Art– This may not be what Charlotte had in mind, because I remember reading that each child had their own small copies of artwork to study, but printer ink is pricey, and the copies are often second rate. I can usually find whatever artwork I need in the public domain and copy it into a file on my Mac. Then we use our photo software to make it as big on the screen as we can get it and study it this way. I feel it is akin to seeing a painting on a wall and the quality is so much better than a print out! It is also an easy thing to make a slideshow or screen saver of the work or add the art to our photo books to enjoy as the kids grow up.
Music– iTunes has transformed the way we buy and listen to music. Wouldn’t Charlotte be amazed how simple it is to listen to the work of the masters? With YouTube, we can not only listen to Vivaldi’s Four Seasons, but watch fantastic video of an orchestra performing! Our three-year-old surprised me at Christmas by identifying some ornaments of various stringed instruments, and I know this comes from watching orchestras on YouTube. A word of caution here, YouTube videos should always be previewed by parents, and the YouTube home page frequently pops open with some raunchiness that I do not want tender eyes to see (including mine!). So, I drag the internet window down to the bottom of the screen so that only the address line and search bar are visible. I can then type in what I’m looking for and drag the window into view when it has loaded.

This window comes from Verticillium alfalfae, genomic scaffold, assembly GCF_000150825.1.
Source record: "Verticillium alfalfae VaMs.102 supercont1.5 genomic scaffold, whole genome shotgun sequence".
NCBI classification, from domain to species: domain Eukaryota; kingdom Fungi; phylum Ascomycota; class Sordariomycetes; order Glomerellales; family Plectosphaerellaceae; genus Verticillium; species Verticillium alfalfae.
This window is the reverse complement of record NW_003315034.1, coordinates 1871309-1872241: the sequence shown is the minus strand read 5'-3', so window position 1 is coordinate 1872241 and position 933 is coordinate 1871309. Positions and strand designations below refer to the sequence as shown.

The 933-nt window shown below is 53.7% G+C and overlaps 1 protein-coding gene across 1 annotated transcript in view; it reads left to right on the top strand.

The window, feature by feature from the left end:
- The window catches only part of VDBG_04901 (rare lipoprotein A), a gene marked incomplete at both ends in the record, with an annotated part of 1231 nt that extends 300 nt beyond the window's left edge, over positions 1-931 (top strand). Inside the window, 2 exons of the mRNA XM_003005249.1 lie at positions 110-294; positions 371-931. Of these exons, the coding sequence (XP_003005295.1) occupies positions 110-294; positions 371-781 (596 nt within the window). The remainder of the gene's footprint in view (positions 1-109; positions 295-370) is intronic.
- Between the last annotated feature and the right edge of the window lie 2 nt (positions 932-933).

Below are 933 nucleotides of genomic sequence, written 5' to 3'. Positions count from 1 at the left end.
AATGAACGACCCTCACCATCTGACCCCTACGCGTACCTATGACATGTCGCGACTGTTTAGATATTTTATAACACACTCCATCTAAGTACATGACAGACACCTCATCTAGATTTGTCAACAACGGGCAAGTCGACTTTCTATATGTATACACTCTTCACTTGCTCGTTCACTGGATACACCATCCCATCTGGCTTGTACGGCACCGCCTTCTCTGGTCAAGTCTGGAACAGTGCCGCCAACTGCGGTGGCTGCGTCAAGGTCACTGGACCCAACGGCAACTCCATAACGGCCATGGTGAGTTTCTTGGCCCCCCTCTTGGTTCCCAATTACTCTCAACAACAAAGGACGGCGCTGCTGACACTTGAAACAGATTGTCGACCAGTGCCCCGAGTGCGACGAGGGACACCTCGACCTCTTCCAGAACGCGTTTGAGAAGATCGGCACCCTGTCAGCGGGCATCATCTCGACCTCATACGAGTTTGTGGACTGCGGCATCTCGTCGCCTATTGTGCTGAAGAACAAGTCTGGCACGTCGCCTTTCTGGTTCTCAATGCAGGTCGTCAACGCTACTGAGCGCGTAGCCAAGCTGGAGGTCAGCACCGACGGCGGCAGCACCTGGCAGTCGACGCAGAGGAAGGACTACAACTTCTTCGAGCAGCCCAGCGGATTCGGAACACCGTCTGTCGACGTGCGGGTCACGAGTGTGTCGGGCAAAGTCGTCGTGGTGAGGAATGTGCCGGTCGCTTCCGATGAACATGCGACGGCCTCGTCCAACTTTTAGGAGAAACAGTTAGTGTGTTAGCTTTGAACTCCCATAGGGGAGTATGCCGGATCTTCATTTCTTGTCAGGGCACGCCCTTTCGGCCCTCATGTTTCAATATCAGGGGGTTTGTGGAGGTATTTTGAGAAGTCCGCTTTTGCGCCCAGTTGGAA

Science, Nature Study and Geography– I must tell you about the iBird app! While it is probably the most expensive app I have, it is less than the cost of a field guide and so much better. You can look up birds by size, shape, state, time of year, habitat, colors, wingspan, leg color, tail shape, wing shape, flight pattern, bill shape and length, song and more! It will show you photos, drawings, and migratory maps. I am waiting with baited breath for someone to come out with iInsect, iTree and iRock…or iMineral so as not to be confused with a music app! Other technology uses for nature study are weather apps, compass apps and Google maps. We have made use of the flashlight app while camping and we love being able to listen to music as we hike.
Now you’ve seen all my techie tricks and it’s time to share some of your own in the comments!
Coming Soon- Visual Media: Yes, Yes, But is it Living?